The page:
NEW HANOVER COUNTY — It’s almost a majority.
Come Tuesday night, New Hanover County Schools will have three Steph/fanies on its board of education.
Newly elected members Stephanie Kraybill and Stephanie Walker will swear into office, joining chairperson Stefanie Adams at the table.
Among other noteworthy changes this new board represents — an entire slate of members serving their first term after decades of veteran boards; the first democratic majority in years — the introduction of two new Stephanies may also break some kind of local record.
In advance of their oaths, Port City Daily asked the three women if they’d be open to meeting on Zoom to discuss their near-majority. Like good sports, all agreed.
Walker was the first to take a question.
“Usually, I don’t go first,” Walker said. “When I got married, I went from middle to bottom with a W. So thank you.”
Walker recalled the first memory of her name as learning to spell it in Kindergarten, a daunting task.
“It’s nine letters, Steph-a-nie, three syllables, and I didn’t do a good job,” Walker said.
Walker and Kraybill joke that on top of sharing the same name, they’re pretty alike. Both had similar campaign signs at the start of the election, until Walker ended up changing her design.
“We both used the same clip art,” Kraybill said. “Our minds are in the same direction.”
Both also recall being the only Stephanie they knew growing up. However, Adams said she feels like she’s been sharing her name forever.
She was one of three Stephanies in her first-grade class, but the only one with an “F” in the spelling. She said her mom wanted her to be special – but there is a downside to originality.
“To this day, I’ve never been able to get a pen with my name on it,” Adams said.
The Stephanies and Stefanie believe voters have mixed all of them up at some point.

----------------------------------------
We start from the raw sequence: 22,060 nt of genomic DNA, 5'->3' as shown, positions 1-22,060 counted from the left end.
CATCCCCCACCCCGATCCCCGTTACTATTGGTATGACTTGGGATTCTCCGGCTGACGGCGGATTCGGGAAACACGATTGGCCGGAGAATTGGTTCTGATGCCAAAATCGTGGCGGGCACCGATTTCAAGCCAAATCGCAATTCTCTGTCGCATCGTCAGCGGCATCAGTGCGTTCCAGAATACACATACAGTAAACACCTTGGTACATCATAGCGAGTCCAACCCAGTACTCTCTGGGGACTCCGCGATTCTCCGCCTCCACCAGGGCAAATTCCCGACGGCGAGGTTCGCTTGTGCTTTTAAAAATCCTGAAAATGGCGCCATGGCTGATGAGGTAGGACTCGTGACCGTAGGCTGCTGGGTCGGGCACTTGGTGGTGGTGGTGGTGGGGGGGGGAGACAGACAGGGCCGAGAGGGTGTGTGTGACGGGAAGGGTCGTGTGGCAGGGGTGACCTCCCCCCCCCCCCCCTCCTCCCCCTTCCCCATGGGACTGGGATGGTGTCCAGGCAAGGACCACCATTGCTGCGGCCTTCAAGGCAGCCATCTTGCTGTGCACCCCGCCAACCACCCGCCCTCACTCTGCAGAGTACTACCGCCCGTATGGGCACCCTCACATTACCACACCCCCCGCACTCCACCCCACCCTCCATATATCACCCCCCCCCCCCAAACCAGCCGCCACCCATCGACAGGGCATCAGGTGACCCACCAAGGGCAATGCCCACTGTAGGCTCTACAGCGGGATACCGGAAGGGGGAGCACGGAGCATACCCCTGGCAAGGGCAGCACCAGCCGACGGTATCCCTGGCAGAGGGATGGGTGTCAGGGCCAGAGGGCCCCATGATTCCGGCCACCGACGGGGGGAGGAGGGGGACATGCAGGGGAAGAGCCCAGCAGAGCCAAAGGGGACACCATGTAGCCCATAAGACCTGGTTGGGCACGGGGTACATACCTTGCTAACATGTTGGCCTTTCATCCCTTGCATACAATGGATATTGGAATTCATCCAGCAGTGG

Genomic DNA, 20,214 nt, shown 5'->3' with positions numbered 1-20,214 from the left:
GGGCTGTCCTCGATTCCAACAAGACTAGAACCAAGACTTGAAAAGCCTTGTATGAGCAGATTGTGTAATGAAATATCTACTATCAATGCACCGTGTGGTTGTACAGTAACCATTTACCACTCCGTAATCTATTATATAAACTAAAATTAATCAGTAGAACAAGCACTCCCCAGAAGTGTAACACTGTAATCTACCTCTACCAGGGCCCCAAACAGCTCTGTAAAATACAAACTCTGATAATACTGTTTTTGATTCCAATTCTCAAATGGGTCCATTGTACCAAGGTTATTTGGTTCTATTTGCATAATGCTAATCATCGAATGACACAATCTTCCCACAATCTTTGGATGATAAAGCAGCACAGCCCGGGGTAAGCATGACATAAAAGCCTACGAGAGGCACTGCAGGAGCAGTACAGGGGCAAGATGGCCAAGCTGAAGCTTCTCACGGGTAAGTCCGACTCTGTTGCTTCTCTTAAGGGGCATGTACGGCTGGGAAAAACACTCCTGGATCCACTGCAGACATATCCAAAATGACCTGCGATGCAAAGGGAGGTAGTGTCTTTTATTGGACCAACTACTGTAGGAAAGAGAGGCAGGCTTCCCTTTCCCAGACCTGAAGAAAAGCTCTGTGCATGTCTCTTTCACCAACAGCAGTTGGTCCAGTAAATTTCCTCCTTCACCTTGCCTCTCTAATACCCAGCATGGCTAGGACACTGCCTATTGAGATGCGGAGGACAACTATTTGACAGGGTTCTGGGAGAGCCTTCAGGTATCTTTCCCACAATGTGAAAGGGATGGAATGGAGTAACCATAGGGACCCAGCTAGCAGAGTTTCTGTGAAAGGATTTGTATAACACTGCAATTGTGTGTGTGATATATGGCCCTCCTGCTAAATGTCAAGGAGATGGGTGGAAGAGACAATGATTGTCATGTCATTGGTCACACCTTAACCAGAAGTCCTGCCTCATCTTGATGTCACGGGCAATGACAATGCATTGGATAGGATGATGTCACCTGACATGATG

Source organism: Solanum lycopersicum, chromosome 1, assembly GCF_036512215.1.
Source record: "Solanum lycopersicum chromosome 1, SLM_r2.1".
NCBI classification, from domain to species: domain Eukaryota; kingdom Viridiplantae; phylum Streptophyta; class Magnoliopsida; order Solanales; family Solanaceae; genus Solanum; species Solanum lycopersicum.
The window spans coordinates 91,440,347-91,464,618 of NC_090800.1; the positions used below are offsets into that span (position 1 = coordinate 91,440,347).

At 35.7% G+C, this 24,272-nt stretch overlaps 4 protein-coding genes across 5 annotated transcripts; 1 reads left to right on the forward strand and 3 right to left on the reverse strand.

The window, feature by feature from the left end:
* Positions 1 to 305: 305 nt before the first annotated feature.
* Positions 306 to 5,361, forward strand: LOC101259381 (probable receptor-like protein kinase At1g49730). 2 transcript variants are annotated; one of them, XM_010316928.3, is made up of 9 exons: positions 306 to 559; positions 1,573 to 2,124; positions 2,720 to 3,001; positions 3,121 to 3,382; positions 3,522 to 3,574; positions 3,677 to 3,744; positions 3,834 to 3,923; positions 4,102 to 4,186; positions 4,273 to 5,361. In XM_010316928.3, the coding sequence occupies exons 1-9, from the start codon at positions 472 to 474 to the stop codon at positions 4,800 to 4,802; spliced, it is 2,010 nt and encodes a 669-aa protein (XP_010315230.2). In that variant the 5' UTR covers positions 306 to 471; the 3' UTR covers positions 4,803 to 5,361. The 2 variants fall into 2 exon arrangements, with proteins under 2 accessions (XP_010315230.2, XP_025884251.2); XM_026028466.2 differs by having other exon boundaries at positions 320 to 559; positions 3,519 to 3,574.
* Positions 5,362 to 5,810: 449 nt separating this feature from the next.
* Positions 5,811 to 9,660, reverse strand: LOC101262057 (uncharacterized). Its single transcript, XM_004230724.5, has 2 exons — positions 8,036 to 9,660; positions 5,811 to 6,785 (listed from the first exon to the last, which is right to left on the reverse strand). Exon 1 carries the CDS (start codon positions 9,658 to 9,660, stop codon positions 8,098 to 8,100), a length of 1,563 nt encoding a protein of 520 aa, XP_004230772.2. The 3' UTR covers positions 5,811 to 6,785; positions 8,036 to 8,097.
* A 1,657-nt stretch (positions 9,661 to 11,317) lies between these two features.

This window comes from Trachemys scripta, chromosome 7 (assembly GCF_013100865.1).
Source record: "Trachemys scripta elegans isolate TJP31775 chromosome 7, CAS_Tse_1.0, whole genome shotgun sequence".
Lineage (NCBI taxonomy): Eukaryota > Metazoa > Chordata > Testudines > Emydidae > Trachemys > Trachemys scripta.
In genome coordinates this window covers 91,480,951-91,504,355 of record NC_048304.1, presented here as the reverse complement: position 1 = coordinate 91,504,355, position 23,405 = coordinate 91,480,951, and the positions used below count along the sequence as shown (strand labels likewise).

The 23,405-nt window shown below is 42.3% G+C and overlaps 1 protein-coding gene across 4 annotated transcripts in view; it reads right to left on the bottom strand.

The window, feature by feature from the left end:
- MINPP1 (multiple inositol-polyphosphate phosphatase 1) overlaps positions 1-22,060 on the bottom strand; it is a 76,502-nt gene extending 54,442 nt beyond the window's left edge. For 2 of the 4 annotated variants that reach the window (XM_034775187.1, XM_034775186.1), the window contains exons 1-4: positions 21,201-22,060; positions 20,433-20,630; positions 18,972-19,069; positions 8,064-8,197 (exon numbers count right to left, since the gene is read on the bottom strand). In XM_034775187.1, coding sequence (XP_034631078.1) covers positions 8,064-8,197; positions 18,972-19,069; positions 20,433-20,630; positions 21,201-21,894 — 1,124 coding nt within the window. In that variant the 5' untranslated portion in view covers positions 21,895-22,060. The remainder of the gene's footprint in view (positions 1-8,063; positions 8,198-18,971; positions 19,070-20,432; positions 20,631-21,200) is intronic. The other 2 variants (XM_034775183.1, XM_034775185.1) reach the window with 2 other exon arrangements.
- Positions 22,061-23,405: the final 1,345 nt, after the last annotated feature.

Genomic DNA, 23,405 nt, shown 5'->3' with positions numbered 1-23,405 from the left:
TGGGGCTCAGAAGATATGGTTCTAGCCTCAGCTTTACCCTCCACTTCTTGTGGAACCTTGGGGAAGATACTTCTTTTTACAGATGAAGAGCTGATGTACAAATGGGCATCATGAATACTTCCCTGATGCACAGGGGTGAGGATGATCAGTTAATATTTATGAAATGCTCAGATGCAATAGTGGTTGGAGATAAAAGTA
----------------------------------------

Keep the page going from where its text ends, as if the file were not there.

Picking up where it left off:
Walker and Kraybill may have earned a few votes for each other accidentally. Walker said even her mother mistook Kraybill’s campaign sign, with the name “Stephanie” in large print, as her daughter’s.
Adams said voters sometimes thought she was rerunning or that she had got married and changed her last name.
“They were asking me which Stephanie I was so they could vote for me,” Adams said.
Kraybill backed this up.
“When I made it to the primary, somebody said, ‘I thought you were already on the board,’” Kraybill said.
Who will be called what
There may be some confusion during discussions at the upcoming board of education table, for sure.
“A lot of times when we get into deep discussion, we go to first names,” Adams said. “We do try to keep it formal when we’re on the board and we try to say ‘Mr. this’ or ‘Ms. this,’ but a lot of times we get into ‘Hey, David, Judy, Nelson, what do you think about that?’ And I’m like, oh this is just going to be a hot mess because if we get into, ‘Stephanie, what are your thoughts’ – well, which one are you talking to?”
The repeating names should force the board members to refer to each other by last names from here on out, especially during meetings.
The name “Stephanie” comes from Greek origin and means crown or garland. It’s also the female version of Stephen.
Walker would know best. She was named after her father, Steve, but her nickname among her friends is Steph. Other than that, she has few other monikers.
“It’s OK. I like my name,” Walker said. “I just never really had to think about that much until now.”
Kraybill is known to some as “Steph” or “Stephie.” In high school sports, coaches sometimes called her Stevie, which she appreciated because she admired the famous musician (i.e. Stevie Nicks). She’s also been dubbed “411” due to her extensive knowledge of different subjects.
In elementary school, Adams was sometimes called “Step On Me,” a reference to an episode of Full House in which Stephanie Tanner is given the nickname. Later in life, Adams was known in college as “cheerleader Steph.”
“It’s still totally part of my personality,” Adams said. “That cheerleader Steph will come through on the board, just like Stephanie Kraybill’s 411 will come on the board.”
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